Chapter II

Public Domain

Senators were already filing through the Presidium as Edmonds of South Africa came out of his office with Daugherty of the Foreign Office. The youngest senator stopped beside the great bronze doors, studying the situation. Then he sighed in relief. “It’s all right,” he told Daugherty. “Premier Lesseur’s presiding.”

He hadn’t been sure the premier’s words were a full promise before. And while he hadn’t been too worried, it was good to see that the doubtful vice-premier wouldn’t be presiding.

“It better be all right,” the diplomat said. “Otherwise, it’s my neck. Cathay’s counting on Earth to help against the Kloomirians, and if Director Flannery ever finds I committed us--”

Edmonds studied the seats that were filling, and nodded with more confidence as he saw that most of the senators on whom he counted were there. “I’ve got enough votes, as I told you. And with Lesseur presiding, the opposition won’t get far with parliamentary tricks against me. This time, Earth’s going to act.”

Daugherty grunted, obviously still worried, and headed up the steps to the reserved Visitors’ Gallery, while Edmonds moved to his seat in the assembly room. Today he didn’t even mind the fact that it was back in the section reserved for the newest members--the unknowns and unimportants, from the way the press treated them. He would be neither unknown nor unimportant, once his bill was passed, and his brief experience would only add to the miracle he was working.

Looking back on his efforts, he found the results something of a miracle to himself. It had taken two years of vote-swapping, of careful propaganda, and of compromise with his principles. That business of voting for the combined Throm-Meloa Aid Bill had been a bitter thing; but old Harding was scared sick of antagonizing the aliens by seeming partiality, and Edmonds’ switch was the step needed to start the softening up.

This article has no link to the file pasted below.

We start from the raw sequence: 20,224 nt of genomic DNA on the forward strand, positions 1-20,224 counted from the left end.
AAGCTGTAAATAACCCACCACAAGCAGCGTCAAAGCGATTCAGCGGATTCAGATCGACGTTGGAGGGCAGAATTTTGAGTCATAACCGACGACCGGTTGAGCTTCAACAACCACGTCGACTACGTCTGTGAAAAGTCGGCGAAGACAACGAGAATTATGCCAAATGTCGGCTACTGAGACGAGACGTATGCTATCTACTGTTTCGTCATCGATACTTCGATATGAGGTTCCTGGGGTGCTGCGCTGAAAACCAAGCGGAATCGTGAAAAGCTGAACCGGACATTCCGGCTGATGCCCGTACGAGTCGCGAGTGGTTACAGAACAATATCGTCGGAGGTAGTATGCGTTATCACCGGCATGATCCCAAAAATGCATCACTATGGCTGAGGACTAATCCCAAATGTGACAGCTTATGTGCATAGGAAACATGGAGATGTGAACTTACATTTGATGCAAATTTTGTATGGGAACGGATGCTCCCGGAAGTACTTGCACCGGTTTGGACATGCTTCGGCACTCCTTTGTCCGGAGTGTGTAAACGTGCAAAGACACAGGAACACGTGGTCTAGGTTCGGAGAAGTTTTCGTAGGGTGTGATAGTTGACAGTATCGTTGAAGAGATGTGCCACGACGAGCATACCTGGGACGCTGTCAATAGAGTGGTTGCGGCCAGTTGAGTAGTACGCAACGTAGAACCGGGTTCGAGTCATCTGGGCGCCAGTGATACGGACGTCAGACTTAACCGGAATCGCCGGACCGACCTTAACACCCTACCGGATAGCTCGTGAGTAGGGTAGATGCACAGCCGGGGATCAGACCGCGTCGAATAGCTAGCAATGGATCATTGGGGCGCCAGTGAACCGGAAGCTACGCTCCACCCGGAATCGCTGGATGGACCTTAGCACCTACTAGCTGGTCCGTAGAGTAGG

At that, he’d been lucky. In spite of what he’d learned of the manipulation of sociological relationships, in spite of the long preparation in advertising dynamics and affective psychology, he couldn’t have made it if Cathay hadn’t been a human colony!

Now, though, Lesseur was calling the chamber to order. The senators quieted quickly, and there was almost complete silence as the old man picked up the paper before him.

“The Senate will consider Resolution 1843 today,” Lesseur said quietly. “_A Resolution that Earth shall grant assistance to the Colony of Cathay in the event of any aggressive alien act__, proposed by Sir Alfred Edmonds. Since the required time for deliberation has elapsed, the chair will admit discussion on this resolution. Senator Edmonds!”

Edmonds was on his feet, and every face turned to him. The spotlight came down on him, blinding him to the others. He picked up the microphone, polishing the words in his mind. The vote might already be decided, but the papers would still print what he said now! And those words could mean his chance to work his way up through the Committee of Foreign Affairs and perhaps on to becoming Earth’s youngest premier.

It might even mean more. Once Earth shook off her lethargy and moved to her rightful position of power and strength among the humanoid worlds, anything could happen. There was the Outer Federation being formed among the frontier worlds and the nucleus of close relations with hundreds of planets. Some day there might be the position of premier of a true Interstellar Congress!

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